For Ozone’s Reeve, publishers are at the mercy of a fundamental imbalance in the digital advertising market that stacked the odds in favour of tech giants. This view is shared by a string of media firms, including the Daily Mail’s parent company, which has argued that Google and Facebook are using their dominant position to stifle competition in the digital advertising market.
The government’s Cairncross Review, published earlier this year, set out similar concerns, and the Competition and Markets Authority has since opened a probe into the UK’s digital ad market.
Whether or not the tech giants’ behaviour is deemed anti-competitive remains to be seen, but the figures are certainly alarming. The so-called duopoly has steadily grown its market share, and is expected to take roughly 65 per cent of all digital ad spend in the UK by 2021.
Is content still king?
It’s been almost 25 years since Bill Gates declared that content is king. While the principle still holds true, the current state of the sector means the picture may not be so straightforward for traditional media companies.
Although the BBC continues to produce hugely popular programming – Killing Eve and Bodyguard are the stand-out recent examples – it simply cannot compete with the deep pockets of its Silicon Valley rivals. Even Sky’s production budget, which has doubled to £1bn, pales in comparison to the estimated $15bn splashed out by Netflix this year.
ITV boss Carolyn McColl has acknowledged this disparity, and made it clear that Britbox is not intended as a rival to Netflix.
So if a battle purely over production is out of the question, for traditional broadcasters the challenge is ensuring that its existing output reaches audiences.
Ofcom rules have long ensured that channels from the UK’s public service broadcasters appear high up in programme guides, but the rise in online viewing has raised concerns that PSB shows are getting lost in a sea of content. In July, the watchdog set out a number of recommendations for the government to ensure that PSBs were given prominence on smart TVs and devices.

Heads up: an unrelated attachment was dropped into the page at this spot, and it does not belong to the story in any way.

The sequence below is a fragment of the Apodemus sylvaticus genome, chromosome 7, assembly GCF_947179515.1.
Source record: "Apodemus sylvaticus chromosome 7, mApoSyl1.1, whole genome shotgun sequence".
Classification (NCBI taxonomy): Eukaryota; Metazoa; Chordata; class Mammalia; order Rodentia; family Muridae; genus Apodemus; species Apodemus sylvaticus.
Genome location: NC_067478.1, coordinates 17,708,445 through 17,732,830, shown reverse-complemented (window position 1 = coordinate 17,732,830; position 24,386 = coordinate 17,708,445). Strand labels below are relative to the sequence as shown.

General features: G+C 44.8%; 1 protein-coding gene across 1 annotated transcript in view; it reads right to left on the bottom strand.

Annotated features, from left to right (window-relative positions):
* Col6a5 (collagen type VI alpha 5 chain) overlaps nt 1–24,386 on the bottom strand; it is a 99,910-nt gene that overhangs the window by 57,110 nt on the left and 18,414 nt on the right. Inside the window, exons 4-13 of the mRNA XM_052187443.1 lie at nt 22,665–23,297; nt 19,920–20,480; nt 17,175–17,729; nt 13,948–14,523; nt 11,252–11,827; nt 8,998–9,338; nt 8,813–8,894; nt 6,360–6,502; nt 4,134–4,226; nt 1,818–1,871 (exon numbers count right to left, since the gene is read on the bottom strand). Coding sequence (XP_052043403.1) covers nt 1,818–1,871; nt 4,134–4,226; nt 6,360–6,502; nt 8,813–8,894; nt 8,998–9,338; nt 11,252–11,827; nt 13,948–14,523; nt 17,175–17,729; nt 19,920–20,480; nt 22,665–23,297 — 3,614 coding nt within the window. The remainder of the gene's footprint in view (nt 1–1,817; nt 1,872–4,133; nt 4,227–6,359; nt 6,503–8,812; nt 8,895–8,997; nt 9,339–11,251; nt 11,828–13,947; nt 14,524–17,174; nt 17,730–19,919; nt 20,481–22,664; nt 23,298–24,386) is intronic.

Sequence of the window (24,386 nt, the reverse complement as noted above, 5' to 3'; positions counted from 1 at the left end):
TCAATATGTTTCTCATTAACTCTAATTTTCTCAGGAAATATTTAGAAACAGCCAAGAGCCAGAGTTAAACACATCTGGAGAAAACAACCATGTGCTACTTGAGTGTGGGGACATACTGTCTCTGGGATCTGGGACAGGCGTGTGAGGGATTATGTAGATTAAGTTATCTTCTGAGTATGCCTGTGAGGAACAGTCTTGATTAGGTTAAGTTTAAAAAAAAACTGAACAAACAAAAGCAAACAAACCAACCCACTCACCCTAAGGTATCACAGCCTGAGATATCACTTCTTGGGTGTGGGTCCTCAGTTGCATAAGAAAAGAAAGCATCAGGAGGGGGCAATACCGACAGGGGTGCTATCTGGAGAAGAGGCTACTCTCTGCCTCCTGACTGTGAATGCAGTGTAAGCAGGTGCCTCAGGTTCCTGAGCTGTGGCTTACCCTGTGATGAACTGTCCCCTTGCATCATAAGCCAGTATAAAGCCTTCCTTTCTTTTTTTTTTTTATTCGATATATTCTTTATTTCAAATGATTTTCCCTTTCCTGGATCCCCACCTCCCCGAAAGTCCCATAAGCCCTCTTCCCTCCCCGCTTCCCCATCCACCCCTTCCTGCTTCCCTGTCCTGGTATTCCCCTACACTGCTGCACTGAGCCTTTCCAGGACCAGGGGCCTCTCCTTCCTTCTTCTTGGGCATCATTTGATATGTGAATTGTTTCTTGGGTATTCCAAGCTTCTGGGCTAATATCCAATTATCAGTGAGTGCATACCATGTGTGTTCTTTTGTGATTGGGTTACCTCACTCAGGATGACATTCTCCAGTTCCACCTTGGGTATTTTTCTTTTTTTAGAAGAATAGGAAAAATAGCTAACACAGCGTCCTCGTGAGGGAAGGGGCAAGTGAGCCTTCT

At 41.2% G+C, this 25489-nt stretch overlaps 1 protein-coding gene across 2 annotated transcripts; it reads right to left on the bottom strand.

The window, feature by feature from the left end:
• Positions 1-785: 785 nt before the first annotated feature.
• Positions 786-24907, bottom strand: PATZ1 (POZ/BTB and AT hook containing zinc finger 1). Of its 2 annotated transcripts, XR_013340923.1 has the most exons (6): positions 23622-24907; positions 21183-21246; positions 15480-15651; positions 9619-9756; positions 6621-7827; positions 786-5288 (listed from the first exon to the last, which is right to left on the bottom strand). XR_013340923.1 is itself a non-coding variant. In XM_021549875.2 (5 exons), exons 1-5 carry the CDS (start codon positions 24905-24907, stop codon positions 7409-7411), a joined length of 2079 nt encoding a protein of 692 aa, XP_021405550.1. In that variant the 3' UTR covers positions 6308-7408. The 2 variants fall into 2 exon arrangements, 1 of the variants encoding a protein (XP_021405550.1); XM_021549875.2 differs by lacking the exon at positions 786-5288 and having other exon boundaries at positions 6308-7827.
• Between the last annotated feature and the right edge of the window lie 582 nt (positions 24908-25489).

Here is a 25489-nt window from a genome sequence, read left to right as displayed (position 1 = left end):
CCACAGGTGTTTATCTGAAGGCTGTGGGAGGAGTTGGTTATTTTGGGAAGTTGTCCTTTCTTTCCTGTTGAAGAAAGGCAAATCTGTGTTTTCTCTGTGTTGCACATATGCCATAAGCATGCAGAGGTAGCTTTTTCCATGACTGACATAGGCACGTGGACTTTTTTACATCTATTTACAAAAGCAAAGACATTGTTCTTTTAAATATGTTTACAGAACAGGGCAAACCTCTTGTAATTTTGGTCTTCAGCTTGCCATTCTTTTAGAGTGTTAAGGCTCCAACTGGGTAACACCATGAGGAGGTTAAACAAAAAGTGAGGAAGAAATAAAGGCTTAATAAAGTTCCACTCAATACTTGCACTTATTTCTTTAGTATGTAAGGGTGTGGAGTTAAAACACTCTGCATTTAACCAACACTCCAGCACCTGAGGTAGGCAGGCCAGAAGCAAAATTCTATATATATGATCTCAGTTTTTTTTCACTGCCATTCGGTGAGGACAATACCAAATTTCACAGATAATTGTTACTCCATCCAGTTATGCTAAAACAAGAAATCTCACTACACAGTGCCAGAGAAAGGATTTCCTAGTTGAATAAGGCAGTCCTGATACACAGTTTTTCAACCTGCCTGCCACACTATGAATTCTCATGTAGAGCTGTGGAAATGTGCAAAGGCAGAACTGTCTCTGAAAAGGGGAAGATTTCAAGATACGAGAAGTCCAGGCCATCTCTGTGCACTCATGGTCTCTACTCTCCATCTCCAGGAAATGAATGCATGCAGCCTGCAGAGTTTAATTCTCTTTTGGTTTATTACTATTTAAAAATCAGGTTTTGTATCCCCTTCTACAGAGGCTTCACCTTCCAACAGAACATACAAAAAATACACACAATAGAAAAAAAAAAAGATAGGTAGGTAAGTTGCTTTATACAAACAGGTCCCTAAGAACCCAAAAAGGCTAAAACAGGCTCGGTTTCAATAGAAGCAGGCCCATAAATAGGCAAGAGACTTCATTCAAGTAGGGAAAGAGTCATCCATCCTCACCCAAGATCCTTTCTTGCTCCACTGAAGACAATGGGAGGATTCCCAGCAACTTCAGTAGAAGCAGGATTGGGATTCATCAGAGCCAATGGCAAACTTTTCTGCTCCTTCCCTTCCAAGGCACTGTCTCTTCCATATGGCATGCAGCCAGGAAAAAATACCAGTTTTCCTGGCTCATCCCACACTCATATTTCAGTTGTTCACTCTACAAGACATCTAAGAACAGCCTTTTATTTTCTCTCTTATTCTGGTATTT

For the BBC, progress has already been made. The Sky deal means iPlayer will now be fully integrated into the pay-TV firm’s platform and, after almost a year of deliberating by Ofcom, the broadcaster can now hold its shows on iPlayer for a year, rather than 30 days.
David Elms, head of media at KPMG, says that as more and more programming floods the online space, the key for traditional media businesses will be to maintain their strong branding.
“Future business models will be increasingly driven by the quality of the programmes and the ease with which viewers can access them,” he says. “As long as they continue to be associated with engaging headline content, they’ll continue to be a destination.”
For digital publishers, however, being a destination may not be enough. As advertising dollars are diverted to the tech giants, one of the keys to survival is diversification.
One example of this is Marie Claire. Having closed its UK print edition after more than 30 years, the women’s monthly is now shifting its attention to fashion aggregator platform Marie Claire Edit and Fabled, a joint venture with Ocado snapped up by retailer Next earlier this year.
Time Out, once a print stalwart, has also refocused its efforts. While digital advertising remains its main source of revenue, the firm’s key driver of growth is its popular food markets, two of which are set to open in London in the coming years.
Of course, not everyone is struggling. Through an aggressive growth strategy and a focus on niche audiences, Future (which recently bought Marie Claire publisher TI Media), has bucked the downward trend. But overall, publishers are being shunned ever more from advertising – their traditional source of income – and short of regulatory intervention, they must adapt to survive.
In Succession, the Roy children are engaged in a permanent power struggle, and yet they very rarely acknowledge the external pressures. Shielded from the outside world by their wealth, the scions seem to pay little attention to the fundamental shift that is chipping away at the power of their traditional empire.
In the real world, the sector cannot afford to be so complacent. As the boundaries between tech and media continue to blur, and with the odds tilted heavily in favour of Silicon Valley, media companies are now fighting to reestablish their own worth.
Main image credit: Sky